2256 Digital Transformation
PD Dr. Viktor Fredrich
Contact details
Weekly hours
Language of instruction
09/15/23 to 09/27/23
Registration via LPIS
Notes to the course
Subject(s) Master Programs
Day Date Time Room
Monday 11/13/23 09:00 AM - 02:00 PM D1.1.074
Monday 11/27/23 09:00 AM - 02:00 PM D1.1.074
Monday 12/04/23 09:00 AM - 02:00 PM D1.1.074
Monday 12/11/23 09:00 AM - 02:00 PM D1.1.074
Monday 12/18/23 09:00 AM - 02:00 PM D1.1.074

Digital Transformation (DT or DX) is a trendy topic and multi-level phenomenon not limited to its necessary component of digitization defined as the conversion of analogue to digital information. In its broadest definition, DT relates to the change associated with the application of digital technology in all aspects of human society. People envision smart cities and build smart factories (Industry 4.0) by introducing, for example, automation, the Internet of Things, robotics, 3D printing, cloud computing, big data analytics (datafication), and artificial intelligence (AI). How can firms successfully manage DT and benefit from a global paradigm shift towards open and shared innovation? The course of “DT” illuminates advanced topics of digital challenges within and between organizations. Students will learn about essential theories and concepts of open innovation to understand the context and “bigger picture” of DT in our society. Students will learn about the DT of various industries, unique characteristics of digital platforms, and digital infrastructures to understand how a firm must adapt its digital strategy to maintain competitive in a digital world. From a practical point of view, students will learn about and experiment with emerging digital tools (e.g., ChatGPT). The five interactive sessions combine elements of traditional lectures coupled with quizzes, group tasks, case studies, literature reviews, presentations, and in-depth discussions. By the end of this course, students will gain a deeper understanding of DT and its future challenges related to responsible and ethical AI for managerial decision making in today’s global economy characterized by uncertainty and complexity.

Learning outcomes

Students who have passed this course successfully are able to:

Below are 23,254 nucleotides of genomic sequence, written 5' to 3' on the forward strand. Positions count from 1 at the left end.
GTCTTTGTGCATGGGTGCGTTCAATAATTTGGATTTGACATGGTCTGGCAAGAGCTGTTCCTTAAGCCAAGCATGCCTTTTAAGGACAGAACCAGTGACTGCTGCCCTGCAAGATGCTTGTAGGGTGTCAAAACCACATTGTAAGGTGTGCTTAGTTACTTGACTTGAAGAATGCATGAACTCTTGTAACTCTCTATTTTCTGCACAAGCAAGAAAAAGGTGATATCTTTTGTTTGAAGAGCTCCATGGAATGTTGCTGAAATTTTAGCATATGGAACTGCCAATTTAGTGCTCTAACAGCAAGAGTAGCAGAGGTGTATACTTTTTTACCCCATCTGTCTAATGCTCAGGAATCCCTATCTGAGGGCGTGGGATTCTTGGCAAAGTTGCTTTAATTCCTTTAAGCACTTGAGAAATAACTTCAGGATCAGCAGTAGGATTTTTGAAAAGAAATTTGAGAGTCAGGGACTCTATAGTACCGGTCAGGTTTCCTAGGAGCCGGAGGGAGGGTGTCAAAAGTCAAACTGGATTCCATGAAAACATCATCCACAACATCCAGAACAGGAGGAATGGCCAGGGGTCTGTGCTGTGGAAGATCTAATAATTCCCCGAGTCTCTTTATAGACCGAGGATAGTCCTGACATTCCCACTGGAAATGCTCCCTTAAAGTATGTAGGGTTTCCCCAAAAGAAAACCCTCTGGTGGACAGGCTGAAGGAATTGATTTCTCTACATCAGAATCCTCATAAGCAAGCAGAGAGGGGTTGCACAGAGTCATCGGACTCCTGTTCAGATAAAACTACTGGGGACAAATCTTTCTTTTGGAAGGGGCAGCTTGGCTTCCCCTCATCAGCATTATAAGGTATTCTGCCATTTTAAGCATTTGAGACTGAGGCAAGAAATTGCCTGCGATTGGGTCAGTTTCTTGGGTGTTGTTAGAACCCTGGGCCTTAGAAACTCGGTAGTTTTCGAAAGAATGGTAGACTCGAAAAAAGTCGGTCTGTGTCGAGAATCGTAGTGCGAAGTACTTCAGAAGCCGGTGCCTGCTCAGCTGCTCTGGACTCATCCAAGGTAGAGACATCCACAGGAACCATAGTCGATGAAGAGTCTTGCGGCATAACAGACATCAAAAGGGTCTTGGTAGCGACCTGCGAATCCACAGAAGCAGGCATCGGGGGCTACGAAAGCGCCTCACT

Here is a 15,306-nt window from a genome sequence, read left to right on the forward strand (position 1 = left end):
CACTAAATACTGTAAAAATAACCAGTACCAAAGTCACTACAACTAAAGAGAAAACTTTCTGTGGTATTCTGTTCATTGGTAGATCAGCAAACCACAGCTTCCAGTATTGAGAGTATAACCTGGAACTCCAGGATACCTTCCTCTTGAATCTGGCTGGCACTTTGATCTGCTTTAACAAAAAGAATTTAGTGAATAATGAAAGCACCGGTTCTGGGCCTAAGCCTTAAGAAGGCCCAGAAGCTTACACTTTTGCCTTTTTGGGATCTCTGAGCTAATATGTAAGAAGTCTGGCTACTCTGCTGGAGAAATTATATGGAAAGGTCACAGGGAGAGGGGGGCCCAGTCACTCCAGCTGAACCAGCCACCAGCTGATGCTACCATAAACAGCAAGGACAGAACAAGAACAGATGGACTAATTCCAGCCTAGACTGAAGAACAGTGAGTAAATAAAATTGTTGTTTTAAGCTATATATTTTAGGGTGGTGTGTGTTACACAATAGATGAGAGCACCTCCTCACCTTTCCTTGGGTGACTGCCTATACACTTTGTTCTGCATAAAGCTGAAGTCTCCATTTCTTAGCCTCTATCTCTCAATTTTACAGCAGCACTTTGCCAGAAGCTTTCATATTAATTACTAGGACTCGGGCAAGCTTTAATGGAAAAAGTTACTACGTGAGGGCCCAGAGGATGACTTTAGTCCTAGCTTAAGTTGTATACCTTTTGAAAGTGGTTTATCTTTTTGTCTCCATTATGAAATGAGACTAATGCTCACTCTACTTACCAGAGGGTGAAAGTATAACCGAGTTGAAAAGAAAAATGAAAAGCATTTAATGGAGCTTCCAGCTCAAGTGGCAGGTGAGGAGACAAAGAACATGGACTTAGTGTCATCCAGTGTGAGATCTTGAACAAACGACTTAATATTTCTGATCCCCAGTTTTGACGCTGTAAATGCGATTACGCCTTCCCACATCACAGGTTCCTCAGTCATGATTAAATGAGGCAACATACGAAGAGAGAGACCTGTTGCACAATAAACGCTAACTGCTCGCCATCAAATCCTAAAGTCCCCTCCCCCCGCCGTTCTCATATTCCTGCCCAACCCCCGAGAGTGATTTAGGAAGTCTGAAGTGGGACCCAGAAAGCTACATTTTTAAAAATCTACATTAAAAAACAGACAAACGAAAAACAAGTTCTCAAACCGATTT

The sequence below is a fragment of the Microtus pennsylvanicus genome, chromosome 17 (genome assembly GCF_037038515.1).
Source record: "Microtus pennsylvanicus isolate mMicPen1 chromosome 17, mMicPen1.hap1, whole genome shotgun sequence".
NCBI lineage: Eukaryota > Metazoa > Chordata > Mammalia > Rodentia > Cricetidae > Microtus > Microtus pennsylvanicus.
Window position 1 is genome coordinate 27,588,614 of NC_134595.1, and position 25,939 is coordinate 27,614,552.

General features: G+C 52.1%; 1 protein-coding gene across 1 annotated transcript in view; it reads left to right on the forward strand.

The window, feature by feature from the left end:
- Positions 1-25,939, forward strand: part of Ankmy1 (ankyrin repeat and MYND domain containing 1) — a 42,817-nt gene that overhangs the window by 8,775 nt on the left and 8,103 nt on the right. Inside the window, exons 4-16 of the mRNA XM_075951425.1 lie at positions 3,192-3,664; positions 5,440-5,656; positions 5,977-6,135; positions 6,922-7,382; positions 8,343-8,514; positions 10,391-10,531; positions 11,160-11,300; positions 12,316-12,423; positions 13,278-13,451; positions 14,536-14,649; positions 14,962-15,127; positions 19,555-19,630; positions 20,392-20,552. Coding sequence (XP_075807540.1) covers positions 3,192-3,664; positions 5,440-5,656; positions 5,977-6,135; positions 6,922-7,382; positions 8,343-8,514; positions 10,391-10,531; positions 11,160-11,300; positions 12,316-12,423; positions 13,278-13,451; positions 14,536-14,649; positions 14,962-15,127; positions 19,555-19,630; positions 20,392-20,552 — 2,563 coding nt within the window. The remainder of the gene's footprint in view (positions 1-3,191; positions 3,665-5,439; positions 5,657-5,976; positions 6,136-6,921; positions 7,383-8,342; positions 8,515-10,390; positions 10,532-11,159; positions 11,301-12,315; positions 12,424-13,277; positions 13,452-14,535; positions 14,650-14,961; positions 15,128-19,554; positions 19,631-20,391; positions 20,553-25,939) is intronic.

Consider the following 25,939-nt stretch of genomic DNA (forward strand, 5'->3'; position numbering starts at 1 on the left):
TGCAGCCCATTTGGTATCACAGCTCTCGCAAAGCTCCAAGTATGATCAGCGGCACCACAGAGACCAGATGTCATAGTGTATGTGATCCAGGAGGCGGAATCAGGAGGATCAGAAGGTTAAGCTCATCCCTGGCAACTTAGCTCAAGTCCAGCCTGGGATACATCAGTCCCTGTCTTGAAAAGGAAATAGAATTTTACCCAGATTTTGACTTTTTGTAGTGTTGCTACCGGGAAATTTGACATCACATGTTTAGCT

• understand the bigger picture of DT as a multi-level phenomenon,
  • explain the basic mechanisms and underlying logics of most prominent digital technologies,
  • discuss the implications of digital technologies for different industries,
  • identify the antecedents and consequences of firm-level digitalization,
  • understand the impact of DT on firm competitiveness and the future of work,
  • understand novel work-related digital challenges (e.g., virtuality trap, technostress, black-boxing),
  • apply emerging digital tools and critically assess their outcomes,
  • conduct a thorough analysis of opportunities and threats related to firm-level digitalization.

In addition, students will improve their digital and social skills by working in international (virtual) teams and learning how to give constructive peer feedback. In doing so, students will experiment with digital tools and understand the limits of AI-enhanced decision-making.

Attendance requirements

Attendance in the first and the last session is mandatory. The last session is reserved for the final exam which will be based on a real-life or fictional case study analysis. You are only allowed to miss one of the remaining three sessions. If you miss more than one session, you will automatically fail the course. Please inform the instructor about any absence prior to the session.

Teaching/learning method(s)

The course builds on a variety of teaching methods including traditional lectures, literature reviews, in-class discussions, case studies, reading assignments, group assignments and presentations of group work. The lecture supports self-learning and team learning objectives. Students will acquire theoretical know-what related to the subject of digital transformation, as well as practical know-how related to group presentations in collaborative-competitive scenarios. The course provides an up-to-date literature review of relevant journal articles and does not closely follow any specific textbook on digital transformation. All referenced course materials will be accessible for revision of individual sessions and in preparation of the final exam. The teaching methods may vary depending on the COVID regulations at the WU. The use of AI-based software for text generation, creation of presentations, and writing support (e.g., ChatGPT, SlidesGPT or Grammarly) is explicitly allowed but must be indicated.


Individual performance: ∑ 50%

  • In-class participation: 20%
  • Peer feedback: 10%
  • Three mini-quizzes (only your best two account for 10% each): 20%

Group assignments: ∑ 30%

  • Three group tasks (only your best two account for 15% each)

Final case study analysis: ∑ 20%


Overall grading:

Excellent (1)

90% – 100%

Good (2)

80% – 89%

Satisfactory (3)

70% – 79%

Sufficient (4)

60% – 69%

Fail (5)

< 60%

Prerequisites for participation and waiting lists

There are no specific pre-requirements apart from a first-come-first-serve course registration.


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Last edited: 2023-07-05